FEATURE – One year ago, the author started coaching organizations in her town of Maun, Botswana. Here she reflects on her experience and draws an interesting parallel between lean management and dancing.
Words: Sharon Visser, CEO, Lean Institute Botswana
What I love about lean is not just the way it transforms organizations but how it transforms people.
I know it is a method that revolves around using processes and solving problems to create flow and pull. However, without the people doing the work itself, lean would not exist. It only does because the workers themselves breath life into it.
In 2015, Ricardo Costin visited our dealership – Halfway Ngami – here in Botswana. He didn’t come all the way from Grupo BVL in Brazil to see the beautiful Okavango Delta (to which Maun is the gateway), but to observe the processes we had put in place at the workshop.
He told me it was like seeing an intricate ballet performance, as the vehicle, parts and paperwork travelled through the process with everyone knowing exactly the steps and responding to the melody of flow and pull.
I had heard several sports metaphor about lean, but I had never heard it described as ballet dancing. I found it powerful and I could certainly see Ngami’s processes in those terms: it is true that, when the work starts to dance to the song of pull, lean takes on a life of its own and the day flows flawlessly.
Few things are more satisfying than that moment it all works and everyone is aware of the song, the movement and the beat. When this happens, all the time you invested and the heartache you endured will be worthwhile. Like all dances, however, lean is based on a precarious balance and depends on everyone making an effort to learn the steps and find the rhythm.
I remember the moment this first happened at Ngami, which is when I really understood why they call it “takt time”: I could actually feel the beat of the metronome. Everybody did, and we all went home exhilarated.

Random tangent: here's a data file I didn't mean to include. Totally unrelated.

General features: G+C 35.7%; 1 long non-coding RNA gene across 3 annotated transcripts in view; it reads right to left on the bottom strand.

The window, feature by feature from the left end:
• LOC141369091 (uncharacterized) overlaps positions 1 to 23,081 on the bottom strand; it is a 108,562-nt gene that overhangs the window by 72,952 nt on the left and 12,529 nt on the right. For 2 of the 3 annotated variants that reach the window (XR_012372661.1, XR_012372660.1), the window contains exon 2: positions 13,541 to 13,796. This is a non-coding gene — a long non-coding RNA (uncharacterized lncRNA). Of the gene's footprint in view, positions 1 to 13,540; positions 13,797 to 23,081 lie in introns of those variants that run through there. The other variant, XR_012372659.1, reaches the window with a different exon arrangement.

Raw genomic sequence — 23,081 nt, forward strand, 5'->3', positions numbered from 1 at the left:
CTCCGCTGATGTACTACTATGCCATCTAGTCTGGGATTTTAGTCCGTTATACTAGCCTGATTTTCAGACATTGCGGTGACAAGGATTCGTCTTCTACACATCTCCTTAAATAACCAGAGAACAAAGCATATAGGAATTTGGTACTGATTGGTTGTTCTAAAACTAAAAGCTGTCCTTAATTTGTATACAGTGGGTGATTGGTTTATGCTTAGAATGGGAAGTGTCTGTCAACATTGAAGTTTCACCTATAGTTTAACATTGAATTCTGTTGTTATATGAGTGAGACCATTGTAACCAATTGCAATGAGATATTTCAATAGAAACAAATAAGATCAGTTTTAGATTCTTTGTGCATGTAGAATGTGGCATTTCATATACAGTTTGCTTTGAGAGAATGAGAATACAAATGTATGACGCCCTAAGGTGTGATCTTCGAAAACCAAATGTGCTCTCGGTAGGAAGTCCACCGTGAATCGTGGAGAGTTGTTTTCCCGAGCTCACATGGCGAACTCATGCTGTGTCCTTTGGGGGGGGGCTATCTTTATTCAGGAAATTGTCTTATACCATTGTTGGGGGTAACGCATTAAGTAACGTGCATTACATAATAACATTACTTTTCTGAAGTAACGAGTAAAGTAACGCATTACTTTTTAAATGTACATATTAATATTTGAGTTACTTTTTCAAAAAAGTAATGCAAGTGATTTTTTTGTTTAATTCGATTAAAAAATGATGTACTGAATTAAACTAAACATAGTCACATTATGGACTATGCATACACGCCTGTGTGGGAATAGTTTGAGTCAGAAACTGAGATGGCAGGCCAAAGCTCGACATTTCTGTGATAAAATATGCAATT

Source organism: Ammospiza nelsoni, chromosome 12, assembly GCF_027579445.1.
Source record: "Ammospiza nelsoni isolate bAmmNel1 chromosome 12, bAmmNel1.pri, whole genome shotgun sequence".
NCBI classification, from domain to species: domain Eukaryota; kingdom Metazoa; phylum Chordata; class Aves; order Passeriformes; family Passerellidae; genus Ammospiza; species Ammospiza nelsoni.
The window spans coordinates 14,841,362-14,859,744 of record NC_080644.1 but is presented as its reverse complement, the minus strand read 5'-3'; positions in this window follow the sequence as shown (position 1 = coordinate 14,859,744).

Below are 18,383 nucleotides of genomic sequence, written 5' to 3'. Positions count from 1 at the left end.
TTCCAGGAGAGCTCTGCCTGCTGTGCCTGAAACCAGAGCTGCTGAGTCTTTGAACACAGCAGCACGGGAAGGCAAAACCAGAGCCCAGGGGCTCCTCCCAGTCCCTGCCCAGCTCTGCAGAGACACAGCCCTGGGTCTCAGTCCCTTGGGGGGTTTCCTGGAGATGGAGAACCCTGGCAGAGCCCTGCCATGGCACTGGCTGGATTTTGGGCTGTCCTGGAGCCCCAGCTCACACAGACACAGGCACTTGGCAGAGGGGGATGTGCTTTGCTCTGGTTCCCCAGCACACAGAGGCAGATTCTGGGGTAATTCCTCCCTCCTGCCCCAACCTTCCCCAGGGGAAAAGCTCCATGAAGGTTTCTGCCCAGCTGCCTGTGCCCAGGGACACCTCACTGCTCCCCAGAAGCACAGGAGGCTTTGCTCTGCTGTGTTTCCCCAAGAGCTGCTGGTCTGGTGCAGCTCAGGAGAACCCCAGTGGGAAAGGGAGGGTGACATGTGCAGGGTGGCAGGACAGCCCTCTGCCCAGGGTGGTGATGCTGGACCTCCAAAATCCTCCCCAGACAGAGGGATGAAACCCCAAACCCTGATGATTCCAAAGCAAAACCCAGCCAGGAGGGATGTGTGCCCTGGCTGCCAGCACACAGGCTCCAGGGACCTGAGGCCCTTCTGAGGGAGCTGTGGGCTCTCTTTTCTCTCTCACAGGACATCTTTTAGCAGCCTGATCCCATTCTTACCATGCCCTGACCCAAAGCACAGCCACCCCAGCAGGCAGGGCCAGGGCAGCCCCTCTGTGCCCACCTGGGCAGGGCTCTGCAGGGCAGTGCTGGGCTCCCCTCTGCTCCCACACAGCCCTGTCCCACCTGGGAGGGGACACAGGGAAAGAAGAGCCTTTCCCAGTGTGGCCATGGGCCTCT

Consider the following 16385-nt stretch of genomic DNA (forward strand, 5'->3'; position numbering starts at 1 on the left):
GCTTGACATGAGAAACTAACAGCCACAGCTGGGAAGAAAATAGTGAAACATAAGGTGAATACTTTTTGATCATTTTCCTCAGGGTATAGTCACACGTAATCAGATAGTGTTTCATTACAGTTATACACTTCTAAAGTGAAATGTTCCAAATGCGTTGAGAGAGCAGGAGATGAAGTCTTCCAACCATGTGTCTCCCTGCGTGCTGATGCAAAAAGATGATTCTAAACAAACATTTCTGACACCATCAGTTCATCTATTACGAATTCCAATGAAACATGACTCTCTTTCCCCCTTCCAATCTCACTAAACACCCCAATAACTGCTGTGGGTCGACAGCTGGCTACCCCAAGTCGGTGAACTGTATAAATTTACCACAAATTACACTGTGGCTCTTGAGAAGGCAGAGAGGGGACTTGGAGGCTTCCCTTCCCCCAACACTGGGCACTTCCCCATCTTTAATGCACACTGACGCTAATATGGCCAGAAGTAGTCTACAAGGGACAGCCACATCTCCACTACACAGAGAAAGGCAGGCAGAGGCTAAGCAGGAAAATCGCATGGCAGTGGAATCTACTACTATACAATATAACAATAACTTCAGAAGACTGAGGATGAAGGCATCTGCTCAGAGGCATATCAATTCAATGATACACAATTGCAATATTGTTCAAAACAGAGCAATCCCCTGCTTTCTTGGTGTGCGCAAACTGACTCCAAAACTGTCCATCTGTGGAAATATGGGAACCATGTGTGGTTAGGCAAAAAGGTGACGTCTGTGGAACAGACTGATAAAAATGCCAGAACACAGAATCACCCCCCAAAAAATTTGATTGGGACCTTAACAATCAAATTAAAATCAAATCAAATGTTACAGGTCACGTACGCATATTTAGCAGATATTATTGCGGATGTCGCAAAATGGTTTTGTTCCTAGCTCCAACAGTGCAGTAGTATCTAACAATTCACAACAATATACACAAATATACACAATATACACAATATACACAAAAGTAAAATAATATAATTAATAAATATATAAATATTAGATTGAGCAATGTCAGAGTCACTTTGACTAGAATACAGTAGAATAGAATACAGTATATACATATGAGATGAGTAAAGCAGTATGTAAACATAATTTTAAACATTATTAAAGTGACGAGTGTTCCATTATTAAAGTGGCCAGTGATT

I think that so many of us who try to help people to transform organizations often encounter a bit of an obstacle in the beginning as lean’s revealing nature collides with insecurities and fear of failure. People feel embarrassed for not recognizing the song, the beat and the steps. At times, this stops people from getting on the dance floor altogether. Some say the beat is not attainable, other want control over it. Shy personalities withdraw and the guy who thinks he can dance without knowing the steps or the music disrupts the pull and flow.
Sure enough, at first there is no dance routine, no music – just potential dancers. We start by removing obstacles from the floor so no one can trip up. We teach basic routines and steps, we show people how to find the beat, we help them to find the right backdrop and song. As leaders and coaches, we become great choreographers.
The most important thing we do is stand next to the person struggling with the steps to help them develop their routine. We teach people to dance together like in a waltz or a tango until they have the confidence to become stars. Sometimes, we have to take them to the floor ourselves and dance with them.
Eventually, if we are very lucky, we get to see people who had two left feet glide across the floor like professional dancers. And we see managers become master choreographers. Eventually, that sweet moment comes when people change the dance routine themselves, and it is so much better because they did the work.
As I reflect on this year of helping new organizations who are learning how to dance the lean dance, I feel extremely lucky to be a part of the Lean Community.
I am thankful to Ricardo who first planted this thought in my head so I could share this metaphor with you.
I am thankful to Dave Brunt and Terry O Donoghue who stood next to me, showed me the first steps and coached me through all the ups and downs of getting the show on the road.
I am thankful to the organizations I help for being brave enough to take to the dance floor.
I am thankful to everyone who shares on Planet Lean, as everyday they plant new seeds in willing soil to change the work and the world.
Sharon Visser is the CEO of Lean Institute Botswana.